The UK referendum vote to leave the European Union has attracted attention across the globe. The full implications are not yet clear. However, policies relating to the Energy and Cleantech industries are largely the remit of the Irish Government rather than the EU.
Thus this may dilute the impact of Brexit on the sector in these industries, but there are still some issues to watch out for as set out below. Finally, whilst the most immediate impact of the Brexit vote is uncertainty it is worth reminding ourselves the Energy & Cleantech industry is well used to uncertainty. Uncertainty does also bring opportunity so all is not doom and gloom, especially for an industry that is in constant need for investment.
Security of supply
Ireland is heavily dependent on the UK as its primary source of gas and oil. Indeed, with the majority of Ireland’s imported gas and oil sourced from the UK, the UK’s decision to leave the EU leaves Ireland exposed to the possibility of being totally dependent on the supply of gas and oil from a non-EU member state which in an emergency situation could be problematic (as the EU regulations which provide for disaster relief across Europe and the sharing of resources between Member States in an energy crisis would no longer apply to the UK).
One consequence of the Brexit vote is to increase the likelihood of the proposed interconnector project between Ireland and France. Interestingly on the 21 July, Eirgrid and its French counterpart, Résaue de Transport d’Electricité (RTE) signed a memorandum of understanding to move onto the second phase of the proposed 700 MW Celtic Interconnector project.
Energy market implications
In the Republic of Ireland and Northern Ireland generators sell electricity into a combined electricity pool currently known as the Single Electricity Market (“SEM”). The Integrated SEM or ISEM is due to replace the existing SEM in 2017 and will be more aligned to the “target model” which is favoured by the EU and more aligned to other European energy markets. While the principles of the SEM are binding in that they have been passed into primary legislation both in Ireland and in the UK, how Brexit will impact on the proposed ISEM remains unclear.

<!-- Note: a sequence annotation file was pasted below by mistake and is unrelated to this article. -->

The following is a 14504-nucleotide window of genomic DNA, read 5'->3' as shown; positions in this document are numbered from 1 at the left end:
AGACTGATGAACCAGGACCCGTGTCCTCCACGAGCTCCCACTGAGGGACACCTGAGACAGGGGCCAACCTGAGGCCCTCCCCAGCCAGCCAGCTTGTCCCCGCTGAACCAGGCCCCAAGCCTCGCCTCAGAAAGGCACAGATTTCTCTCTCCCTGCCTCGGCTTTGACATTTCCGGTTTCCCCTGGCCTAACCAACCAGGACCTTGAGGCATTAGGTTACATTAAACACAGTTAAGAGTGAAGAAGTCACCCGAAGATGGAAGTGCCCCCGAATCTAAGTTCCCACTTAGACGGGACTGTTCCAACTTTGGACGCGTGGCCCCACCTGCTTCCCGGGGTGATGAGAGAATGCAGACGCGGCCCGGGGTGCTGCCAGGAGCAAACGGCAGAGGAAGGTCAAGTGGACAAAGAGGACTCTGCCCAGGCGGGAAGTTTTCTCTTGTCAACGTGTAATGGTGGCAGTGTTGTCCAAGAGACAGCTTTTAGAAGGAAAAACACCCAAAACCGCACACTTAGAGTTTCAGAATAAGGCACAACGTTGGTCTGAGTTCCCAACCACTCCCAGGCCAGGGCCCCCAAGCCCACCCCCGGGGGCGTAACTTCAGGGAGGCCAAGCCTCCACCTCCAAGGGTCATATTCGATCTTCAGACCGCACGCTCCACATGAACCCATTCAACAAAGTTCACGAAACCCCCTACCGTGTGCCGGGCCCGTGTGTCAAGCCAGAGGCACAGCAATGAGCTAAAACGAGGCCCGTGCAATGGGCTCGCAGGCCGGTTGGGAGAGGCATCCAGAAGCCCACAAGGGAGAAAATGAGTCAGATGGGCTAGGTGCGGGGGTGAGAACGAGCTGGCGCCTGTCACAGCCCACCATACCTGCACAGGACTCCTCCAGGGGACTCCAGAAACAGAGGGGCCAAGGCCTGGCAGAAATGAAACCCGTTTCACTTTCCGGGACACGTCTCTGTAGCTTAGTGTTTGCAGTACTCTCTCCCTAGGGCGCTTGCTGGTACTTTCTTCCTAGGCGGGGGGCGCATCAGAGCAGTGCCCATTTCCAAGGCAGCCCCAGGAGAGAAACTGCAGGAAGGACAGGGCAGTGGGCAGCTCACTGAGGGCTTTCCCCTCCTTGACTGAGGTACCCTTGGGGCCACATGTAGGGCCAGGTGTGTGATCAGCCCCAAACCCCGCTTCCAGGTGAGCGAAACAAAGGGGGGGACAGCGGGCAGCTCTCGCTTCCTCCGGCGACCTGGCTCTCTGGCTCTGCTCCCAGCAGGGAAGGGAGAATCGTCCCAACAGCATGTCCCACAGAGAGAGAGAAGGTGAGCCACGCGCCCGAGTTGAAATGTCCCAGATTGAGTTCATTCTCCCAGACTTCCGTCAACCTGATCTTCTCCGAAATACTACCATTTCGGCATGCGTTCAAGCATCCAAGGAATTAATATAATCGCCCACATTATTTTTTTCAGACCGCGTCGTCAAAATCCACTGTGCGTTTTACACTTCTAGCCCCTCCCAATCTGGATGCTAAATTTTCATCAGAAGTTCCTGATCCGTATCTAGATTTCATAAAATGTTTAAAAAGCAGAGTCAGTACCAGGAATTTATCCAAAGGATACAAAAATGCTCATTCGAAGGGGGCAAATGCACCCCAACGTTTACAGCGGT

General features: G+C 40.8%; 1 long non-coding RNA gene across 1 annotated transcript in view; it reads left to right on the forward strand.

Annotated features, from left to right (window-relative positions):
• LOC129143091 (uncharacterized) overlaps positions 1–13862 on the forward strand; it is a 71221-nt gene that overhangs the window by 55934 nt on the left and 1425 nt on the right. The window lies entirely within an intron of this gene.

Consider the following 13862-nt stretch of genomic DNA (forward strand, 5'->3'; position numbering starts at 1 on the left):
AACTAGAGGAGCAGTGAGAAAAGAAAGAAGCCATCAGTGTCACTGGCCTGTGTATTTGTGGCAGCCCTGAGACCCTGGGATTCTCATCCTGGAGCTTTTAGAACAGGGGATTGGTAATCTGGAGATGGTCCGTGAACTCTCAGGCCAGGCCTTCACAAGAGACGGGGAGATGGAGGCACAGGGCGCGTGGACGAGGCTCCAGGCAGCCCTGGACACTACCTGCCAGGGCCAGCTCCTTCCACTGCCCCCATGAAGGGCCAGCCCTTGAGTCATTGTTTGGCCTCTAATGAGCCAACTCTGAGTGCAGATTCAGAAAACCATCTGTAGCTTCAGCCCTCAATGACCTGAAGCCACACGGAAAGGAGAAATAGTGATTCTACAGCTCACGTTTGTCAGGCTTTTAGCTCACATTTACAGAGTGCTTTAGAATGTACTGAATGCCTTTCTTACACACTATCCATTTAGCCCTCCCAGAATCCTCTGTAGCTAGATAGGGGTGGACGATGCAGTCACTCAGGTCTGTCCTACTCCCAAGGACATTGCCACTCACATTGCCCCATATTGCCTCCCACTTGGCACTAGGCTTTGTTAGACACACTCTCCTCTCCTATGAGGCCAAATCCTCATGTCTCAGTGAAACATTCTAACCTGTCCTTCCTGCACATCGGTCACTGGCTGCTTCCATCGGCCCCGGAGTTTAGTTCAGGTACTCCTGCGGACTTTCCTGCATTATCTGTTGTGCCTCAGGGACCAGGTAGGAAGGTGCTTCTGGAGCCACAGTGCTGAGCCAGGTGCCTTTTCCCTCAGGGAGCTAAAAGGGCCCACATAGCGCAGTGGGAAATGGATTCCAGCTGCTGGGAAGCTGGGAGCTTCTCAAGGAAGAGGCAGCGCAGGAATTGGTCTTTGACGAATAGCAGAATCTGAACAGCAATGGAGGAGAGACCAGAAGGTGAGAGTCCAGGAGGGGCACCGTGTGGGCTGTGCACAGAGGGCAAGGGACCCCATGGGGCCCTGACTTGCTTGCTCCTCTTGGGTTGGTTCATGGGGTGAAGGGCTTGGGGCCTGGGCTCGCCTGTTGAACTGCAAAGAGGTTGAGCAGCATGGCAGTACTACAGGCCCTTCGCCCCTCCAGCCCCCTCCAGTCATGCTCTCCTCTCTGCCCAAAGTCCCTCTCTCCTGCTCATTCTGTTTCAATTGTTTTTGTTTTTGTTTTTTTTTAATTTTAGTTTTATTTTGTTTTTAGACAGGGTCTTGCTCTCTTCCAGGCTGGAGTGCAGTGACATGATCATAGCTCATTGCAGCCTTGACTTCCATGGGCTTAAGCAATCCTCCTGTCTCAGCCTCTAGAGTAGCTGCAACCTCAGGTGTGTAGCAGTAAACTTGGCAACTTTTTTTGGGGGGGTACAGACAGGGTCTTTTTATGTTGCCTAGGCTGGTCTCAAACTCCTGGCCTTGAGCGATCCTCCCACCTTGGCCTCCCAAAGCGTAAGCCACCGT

With approximately 46% of electricity generation in ROI (49.1% in NI) reliant on imported gas, wholesale electricity prices in Ireland are heavily affected by sterling denominated gas commodity prices. Wholesale gas prices are down 35pc on average in July 2016 compared with July 2015, with Brexit and a weaker pound having an impact on gas prices.
If sterling is to continue to weaken, one could expect wholesale electricity prices to continue to fall. However, if the EU was to impose energy tariffs on the UK for energy sold to it from the EU, these tariffs would negate the benefit of lower sterling prices. Interestingly, some commentators believe that Ireland would probably be able to seek to get a rebate from the EU on these tariffs.
The uncertainty caused by Brexit, which is likely to remain in situ until Article 50 is formally passed and the role of Britain within the EU clarified, may impact on projects such as the planned North-South Interconnection between the Republic of Ireland and Northern Ireland, though may well encourage interconnection with other EU member state’s such as France (as mentioned above).